06-16-2013   Leave a comment

I’m about a month away from completing my fifth year of retirement.  I think a celebration of sorts is called for because this has been one of the most difficult transitions I’ve ever had to make.

I’ve always been someone who readily adapted to change.  I’ve lived in many places over the years as required by my jobs and I worked my way up the corporate ladder twice with two different national companies.  I had hopes of a great retirement and pension but unfortunately both companies were purchased by other companies and neither survived that purchase.  You adjust because you must.  When there is no choice at all you pick yourself up and get back to work.

Fortunately that was one of the things my father made sure I had.  I had no fear of hard work and I also had a killer work ethic.  I worked my ass off for thirty years, 6 days a week, tons of travel, and change, change, change.  I started three business over the years and had reasonable successes with two and failed miserably in the third.  Shut up, get up, and keep on keeping on.

Making the change to early retirement was something I never thought I would get to do.  I’d already  excepted the fact that I’d be working until they found me slumped at my desk or in my car.  As in all things timing is everything.  After the failure of my two most important employers I took a public service position  with the State of Maine.  My fear of having another company hire me and then fail had sent me there. Whoever heard of a State going bankrupt?

The State of Maine surprised me a little.  They didn’t go bankrupt but they did call me in to tell me my work load was going to increase by 30% without a comparable wage increase.  I received a confidential call a short time later from a friend in the state capital who told me my position was on the chopping within two months. I had no choice and was lucky enough to be able take early retirement before the axe fell.  Hooray for me right?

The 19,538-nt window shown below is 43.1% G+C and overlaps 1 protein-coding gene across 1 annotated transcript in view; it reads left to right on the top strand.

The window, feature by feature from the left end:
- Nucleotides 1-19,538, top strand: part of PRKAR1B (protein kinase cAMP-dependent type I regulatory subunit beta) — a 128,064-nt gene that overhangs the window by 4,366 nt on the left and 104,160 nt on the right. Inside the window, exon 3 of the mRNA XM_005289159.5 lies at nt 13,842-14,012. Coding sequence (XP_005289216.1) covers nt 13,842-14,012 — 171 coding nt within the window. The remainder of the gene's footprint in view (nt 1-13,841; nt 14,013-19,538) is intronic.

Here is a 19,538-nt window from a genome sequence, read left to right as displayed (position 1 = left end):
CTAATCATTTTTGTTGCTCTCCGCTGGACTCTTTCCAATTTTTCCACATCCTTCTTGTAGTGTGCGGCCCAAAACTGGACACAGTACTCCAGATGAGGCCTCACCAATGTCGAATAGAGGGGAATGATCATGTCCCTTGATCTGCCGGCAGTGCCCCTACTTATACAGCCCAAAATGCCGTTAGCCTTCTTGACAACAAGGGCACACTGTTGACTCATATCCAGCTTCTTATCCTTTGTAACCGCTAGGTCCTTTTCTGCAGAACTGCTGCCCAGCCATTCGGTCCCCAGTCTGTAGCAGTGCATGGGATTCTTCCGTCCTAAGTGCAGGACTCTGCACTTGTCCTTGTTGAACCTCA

Making the transition from workaholic to retiree was the worst.  I made the change immediately by giving Goodwill all of my suits, shirts, ties, and dress shoes.  I threw away my wrist watch because it was no longer something I needed.  It took at least eighteen months to find a comfortable rhythm for my life and to end the depression I was suffering with.

I hate making this sound like a sad story because it isn’t. I’m retired for God’s sake.  How can I possibly be whining?  I found these quotes recently that just made me laugh not because they’re all that funny but because they’re all so true.  My sense of humor has gotten through a lot of change and it’s things like these quotes that really help.

  • The money is no better in retirement but the hours are! — Author Unknown
  • "According to your latest data if you retire today, you can live reasonably well until 5 p.m. tomorrow."— Dave Erhard
  • My retirement plan is to find a shopping cart with good snow tires.
    — Patty Doyle
  • ‘The best time to start thinking about your retirement is before the boss does.’  Anonymous
  • ‘When a man retires and time is no longer a matter of urgent importance, his colleagues generally present him with a watch.’  R C Sherriff.
  • ‘It is time I stepped aside for a less experienced and less able man.’  Scott Elledge.
  • ‘There’s one thing I always wanted to do before I quit…retire!’  Groucho Marx
  • Retirement kills more people than hard work ever did – Malcolm Forbes
  • Except for an occasional heart attack I feel as young as I ever did – Robert Benchley
  • What do gardeners do when they retire? – Bob Monkhouse

I love being retired.  It gives a lot of freedom to do all those things I said I was going to do but never did.  I spend most of my time concerned with the care and feeding of my better-half who is still caught up in the rat race.  I try to be her stress reliever and to keep her as happy as I can.  I may bitch and complain about a lot of things but my life is good.  I’m what my Dad used to describe as, “fat (not too much), dumb, and happy”.

Leave a Reply

Fill in your details below or click an icon to log in:

WordPress.com Logo

You are commenting using your WordPress.com account. Log Out /  Change )

Google photo

You are commenting using your Google account. Log Out /  Change )

Twitter picture

You are commenting using your Twitter account. Log Out /  Change )

Facebook photo

You are commenting using your Facebook account. Log Out /  Change )

Connecting to %s

%d bloggers like this: